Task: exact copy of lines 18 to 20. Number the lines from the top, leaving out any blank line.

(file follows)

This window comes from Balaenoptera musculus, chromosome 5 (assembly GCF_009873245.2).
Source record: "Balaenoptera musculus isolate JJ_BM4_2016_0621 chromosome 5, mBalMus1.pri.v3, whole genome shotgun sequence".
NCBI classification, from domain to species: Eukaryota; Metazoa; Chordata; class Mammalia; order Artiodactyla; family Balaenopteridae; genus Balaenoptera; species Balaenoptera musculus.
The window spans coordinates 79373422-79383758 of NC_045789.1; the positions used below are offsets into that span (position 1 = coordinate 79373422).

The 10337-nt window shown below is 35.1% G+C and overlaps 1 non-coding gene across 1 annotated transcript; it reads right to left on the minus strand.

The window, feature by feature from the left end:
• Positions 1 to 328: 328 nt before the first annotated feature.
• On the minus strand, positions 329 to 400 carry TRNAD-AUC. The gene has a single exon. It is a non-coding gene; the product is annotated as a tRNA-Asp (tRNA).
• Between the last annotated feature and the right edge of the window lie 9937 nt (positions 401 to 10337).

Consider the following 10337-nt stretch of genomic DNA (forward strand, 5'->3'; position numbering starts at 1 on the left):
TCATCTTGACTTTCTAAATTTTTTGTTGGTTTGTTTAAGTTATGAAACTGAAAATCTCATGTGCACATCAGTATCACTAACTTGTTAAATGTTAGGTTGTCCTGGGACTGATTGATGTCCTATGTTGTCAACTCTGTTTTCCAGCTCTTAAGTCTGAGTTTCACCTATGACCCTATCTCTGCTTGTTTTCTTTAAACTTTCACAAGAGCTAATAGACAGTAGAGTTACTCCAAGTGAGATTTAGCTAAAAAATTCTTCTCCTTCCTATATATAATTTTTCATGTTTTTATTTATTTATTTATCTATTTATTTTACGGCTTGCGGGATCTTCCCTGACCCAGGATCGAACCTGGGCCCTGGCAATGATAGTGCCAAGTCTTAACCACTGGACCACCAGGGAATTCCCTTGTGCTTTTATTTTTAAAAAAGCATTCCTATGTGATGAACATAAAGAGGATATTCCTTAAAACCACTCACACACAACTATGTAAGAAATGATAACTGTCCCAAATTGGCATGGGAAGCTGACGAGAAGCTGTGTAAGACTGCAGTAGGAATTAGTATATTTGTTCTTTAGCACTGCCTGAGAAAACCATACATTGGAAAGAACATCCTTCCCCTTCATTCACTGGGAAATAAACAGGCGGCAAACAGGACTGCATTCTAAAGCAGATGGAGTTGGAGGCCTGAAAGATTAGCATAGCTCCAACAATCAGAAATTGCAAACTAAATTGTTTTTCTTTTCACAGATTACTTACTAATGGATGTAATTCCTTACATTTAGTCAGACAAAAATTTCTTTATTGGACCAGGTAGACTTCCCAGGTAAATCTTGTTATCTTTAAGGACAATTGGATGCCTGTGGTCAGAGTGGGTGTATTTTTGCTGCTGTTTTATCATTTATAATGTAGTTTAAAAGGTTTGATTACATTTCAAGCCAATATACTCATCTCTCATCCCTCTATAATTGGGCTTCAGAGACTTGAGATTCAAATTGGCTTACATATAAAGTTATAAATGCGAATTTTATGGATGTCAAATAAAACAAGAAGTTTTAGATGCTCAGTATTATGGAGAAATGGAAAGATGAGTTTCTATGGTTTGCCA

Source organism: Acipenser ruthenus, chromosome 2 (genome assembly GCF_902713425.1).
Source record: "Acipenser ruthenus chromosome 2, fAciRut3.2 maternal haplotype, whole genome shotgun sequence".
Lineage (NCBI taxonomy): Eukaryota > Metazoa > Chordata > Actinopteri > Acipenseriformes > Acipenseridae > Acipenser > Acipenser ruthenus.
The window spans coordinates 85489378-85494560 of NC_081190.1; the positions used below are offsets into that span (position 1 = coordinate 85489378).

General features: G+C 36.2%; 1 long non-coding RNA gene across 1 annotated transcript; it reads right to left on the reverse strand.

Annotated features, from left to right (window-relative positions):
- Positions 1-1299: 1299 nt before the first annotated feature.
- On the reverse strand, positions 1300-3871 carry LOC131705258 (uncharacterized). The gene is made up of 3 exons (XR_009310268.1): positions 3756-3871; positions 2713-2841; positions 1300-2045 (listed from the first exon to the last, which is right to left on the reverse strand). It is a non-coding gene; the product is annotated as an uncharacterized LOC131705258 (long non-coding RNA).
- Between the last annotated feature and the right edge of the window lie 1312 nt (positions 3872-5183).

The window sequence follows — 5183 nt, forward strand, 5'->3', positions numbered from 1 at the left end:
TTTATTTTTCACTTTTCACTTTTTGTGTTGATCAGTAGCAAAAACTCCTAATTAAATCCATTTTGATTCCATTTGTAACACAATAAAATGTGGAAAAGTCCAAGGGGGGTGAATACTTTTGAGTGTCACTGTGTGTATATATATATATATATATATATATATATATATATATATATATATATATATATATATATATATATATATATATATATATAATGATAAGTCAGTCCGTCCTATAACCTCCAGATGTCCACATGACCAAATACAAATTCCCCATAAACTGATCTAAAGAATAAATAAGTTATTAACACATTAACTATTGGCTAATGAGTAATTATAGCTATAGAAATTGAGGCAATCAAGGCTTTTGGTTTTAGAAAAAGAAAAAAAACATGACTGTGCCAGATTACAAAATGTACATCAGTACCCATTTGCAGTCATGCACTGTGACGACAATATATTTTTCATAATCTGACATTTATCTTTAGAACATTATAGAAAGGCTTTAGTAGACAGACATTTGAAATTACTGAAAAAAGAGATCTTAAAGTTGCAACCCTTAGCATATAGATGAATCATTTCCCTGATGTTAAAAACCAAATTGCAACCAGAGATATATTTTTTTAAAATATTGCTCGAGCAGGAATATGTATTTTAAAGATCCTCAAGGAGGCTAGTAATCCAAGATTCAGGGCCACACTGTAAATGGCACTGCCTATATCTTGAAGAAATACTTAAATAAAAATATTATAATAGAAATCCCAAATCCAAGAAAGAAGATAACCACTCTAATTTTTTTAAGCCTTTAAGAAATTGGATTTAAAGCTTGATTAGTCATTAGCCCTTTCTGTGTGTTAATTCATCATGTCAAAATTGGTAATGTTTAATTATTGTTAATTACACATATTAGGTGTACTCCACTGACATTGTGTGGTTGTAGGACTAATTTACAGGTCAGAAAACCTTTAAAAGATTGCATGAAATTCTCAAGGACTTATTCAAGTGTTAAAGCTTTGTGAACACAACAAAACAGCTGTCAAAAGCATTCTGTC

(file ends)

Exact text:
- Positions 1-1299: 1299 nt before the first annotated feature.
- On the reverse strand, positions 1300-3871 carry LOC131705258 (uncharacterized). The gene is made up of 3 exons (XR_009310268.1): positions 3756-3871; positions 2713-2841; positions 1300-2045 (listed from the first exon to the last, which is right to left on the reverse strand). It is a non-coding gene; the product is annotated as an uncharacterized LOC131705258 (long non-coding RNA).
- Between the last annotated feature and the right edge of the window lie 1312 nt (positions 3872-5183).